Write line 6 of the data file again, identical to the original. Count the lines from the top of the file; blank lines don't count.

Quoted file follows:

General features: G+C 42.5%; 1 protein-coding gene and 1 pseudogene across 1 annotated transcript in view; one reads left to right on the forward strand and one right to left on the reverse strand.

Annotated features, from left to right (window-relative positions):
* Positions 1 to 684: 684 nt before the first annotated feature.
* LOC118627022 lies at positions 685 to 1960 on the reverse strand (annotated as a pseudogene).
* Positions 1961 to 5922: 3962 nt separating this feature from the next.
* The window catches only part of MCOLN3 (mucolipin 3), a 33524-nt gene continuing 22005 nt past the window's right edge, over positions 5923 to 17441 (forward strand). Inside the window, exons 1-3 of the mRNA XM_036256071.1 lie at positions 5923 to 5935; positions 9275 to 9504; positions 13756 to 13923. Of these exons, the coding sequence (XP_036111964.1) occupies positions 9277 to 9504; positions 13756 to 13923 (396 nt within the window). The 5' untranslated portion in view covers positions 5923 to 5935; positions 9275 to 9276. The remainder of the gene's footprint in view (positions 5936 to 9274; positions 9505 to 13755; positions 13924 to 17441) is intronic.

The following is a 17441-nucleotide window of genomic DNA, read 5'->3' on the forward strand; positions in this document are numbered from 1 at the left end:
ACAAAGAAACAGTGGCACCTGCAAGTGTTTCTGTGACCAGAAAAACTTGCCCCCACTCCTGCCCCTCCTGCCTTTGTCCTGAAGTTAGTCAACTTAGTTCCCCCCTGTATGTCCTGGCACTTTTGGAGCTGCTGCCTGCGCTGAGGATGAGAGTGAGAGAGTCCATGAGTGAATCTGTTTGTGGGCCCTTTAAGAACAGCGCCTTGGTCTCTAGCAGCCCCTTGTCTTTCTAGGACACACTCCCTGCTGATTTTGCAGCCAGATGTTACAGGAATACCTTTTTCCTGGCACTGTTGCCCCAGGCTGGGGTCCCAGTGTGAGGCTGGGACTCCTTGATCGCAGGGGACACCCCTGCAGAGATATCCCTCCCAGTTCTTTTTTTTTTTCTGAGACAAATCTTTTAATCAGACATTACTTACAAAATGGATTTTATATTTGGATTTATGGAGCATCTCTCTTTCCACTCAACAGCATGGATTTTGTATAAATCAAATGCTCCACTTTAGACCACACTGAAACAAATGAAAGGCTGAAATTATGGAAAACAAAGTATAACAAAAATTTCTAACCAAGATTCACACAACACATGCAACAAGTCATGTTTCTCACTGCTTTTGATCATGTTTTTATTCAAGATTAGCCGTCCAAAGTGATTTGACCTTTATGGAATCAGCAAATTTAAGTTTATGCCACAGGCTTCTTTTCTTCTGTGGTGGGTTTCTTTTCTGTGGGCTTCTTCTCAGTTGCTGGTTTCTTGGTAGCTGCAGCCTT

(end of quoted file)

* The window catches only part of MCOLN3 (mucolipin 3), a 33524-nt gene continuing 22005 nt past the window's right edge, over positions 5923 to 17441 (forward strand). Inside the window, exons 1-3 of the mRNA XM_036256071.1 lie at positions 5923 to 5935; positions 9275 to 9504; positions 13756 to 13923. Of these exons, the coding sequence (XP_036111964.1) occupies positions 9277 to 9504; positions 13756 to 13923 (396 nt within the window). The 5' untranslated portion in view covers positions 5923 to 5935; positions 9275 to 9276. The remainder of the gene's footprint in view (positions 5936 to 9274; positions 9505 to 13755; positions 13924 to 17441) is intronic.